I went through a very dark time in high school, and as such, I began listening to a lot of "darker" music, both by Christian and non-Christian artists. It felt much more honest and real to me, and I remember getting some flak every now and then because I saw no point in listening to music that wasn't congruent with what I was going through. To do so seemed dishonest and silly.

At the same time, I began developing friendships at school with many non-Christians, which had the side effect of exposing me to more art, first music, and later film. It was a very exhilirating time for me, and again, opened my eyes to the cultural ghetto that I'd been living in. I began to see that a lot of this stuff wasn't "evil" per se, though I'll admit I was probably exposed to some less-than-admirable movies as well. In fact, it was much more artistic, provocative, intelligent, and well-made than anything I saw in Christian circles.

Later, in college, I took a film history class on a bit of a lark. That, I suppose, is what really sealed the deal. Seeing films by the likes of Bergman, Cocteau, Lang, etc. was yet another eye-opening experience for me.

In response to the second part of your question, I've recently realized that poor quality films really do bother me. Which is interesting, because I have a deep fondness for B and "cult" movies, many of which are poorly crafted on many levels. I still haven't worked all that out, but yes, I have noticed that quality (which is admittedly a very amorphous concept) has become much more important to me over the past few years. And I blame many of the folks here for this... ;)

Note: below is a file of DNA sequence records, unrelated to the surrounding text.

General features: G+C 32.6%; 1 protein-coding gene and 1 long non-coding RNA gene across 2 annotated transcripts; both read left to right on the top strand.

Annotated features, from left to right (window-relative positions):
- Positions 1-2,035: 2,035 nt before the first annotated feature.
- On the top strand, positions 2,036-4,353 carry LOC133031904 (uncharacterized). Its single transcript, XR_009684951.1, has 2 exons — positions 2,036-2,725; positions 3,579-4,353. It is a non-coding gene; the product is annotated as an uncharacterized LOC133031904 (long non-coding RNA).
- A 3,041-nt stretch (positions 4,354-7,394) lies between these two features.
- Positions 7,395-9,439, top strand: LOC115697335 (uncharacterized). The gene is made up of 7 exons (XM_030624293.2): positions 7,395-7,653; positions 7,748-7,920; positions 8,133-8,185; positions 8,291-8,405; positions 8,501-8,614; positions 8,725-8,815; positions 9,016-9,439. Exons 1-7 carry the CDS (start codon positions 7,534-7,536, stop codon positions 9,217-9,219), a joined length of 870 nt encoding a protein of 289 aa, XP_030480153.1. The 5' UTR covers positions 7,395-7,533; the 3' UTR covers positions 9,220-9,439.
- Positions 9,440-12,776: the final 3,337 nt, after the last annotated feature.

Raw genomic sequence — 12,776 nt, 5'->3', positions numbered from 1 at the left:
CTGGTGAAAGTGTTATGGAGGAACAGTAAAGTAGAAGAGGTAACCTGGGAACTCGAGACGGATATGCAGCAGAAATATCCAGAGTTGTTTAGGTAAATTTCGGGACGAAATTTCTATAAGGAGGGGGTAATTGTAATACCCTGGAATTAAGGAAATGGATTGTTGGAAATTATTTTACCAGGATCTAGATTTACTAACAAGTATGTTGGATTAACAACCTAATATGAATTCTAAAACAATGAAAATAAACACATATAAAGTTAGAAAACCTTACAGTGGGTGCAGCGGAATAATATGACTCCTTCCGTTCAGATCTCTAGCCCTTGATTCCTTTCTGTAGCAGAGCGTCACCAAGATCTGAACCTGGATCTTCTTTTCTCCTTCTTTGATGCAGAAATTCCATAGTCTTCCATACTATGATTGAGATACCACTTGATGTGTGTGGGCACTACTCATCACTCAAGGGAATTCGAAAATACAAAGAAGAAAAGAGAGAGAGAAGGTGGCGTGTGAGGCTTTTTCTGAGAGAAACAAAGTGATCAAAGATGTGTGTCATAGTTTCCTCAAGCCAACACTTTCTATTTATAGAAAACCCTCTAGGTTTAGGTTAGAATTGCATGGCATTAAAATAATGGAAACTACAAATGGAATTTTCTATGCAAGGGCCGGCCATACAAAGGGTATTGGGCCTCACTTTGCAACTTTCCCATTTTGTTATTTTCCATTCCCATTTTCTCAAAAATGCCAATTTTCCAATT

3. The separation of secular and sacred is such a part of evangelical life that when a person in the arts speaks out about their faith and weaves it into their work, it is sometimes surprising. Do you live with this dichotomous world, or are you integrated?

As Alan said, I'm nowhere close to the level towards which I aspire. When I do see it, however, it's very inspiring. It's one of the reasons why I began running Opus (my website) in the first place, to help me figure this all out for myself while hopefully exposing others to music, films, etc. that I've found intriguing, provocative, and worth experiencing.

Solid thread, Denny, and I look forward to the responses from others.

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Interesting questions, though I wonder if we could expand this to focus on the other arts?

Absolutely, I didn't intend to limit it. I'm just far more interested in film, personally, than music or visual arts.

Denny

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My nominal Presbyterian parent's encouraged my gift in art. They just didn't want me to try to make a living at it. There were no spiritual qualms about painting from there perspective.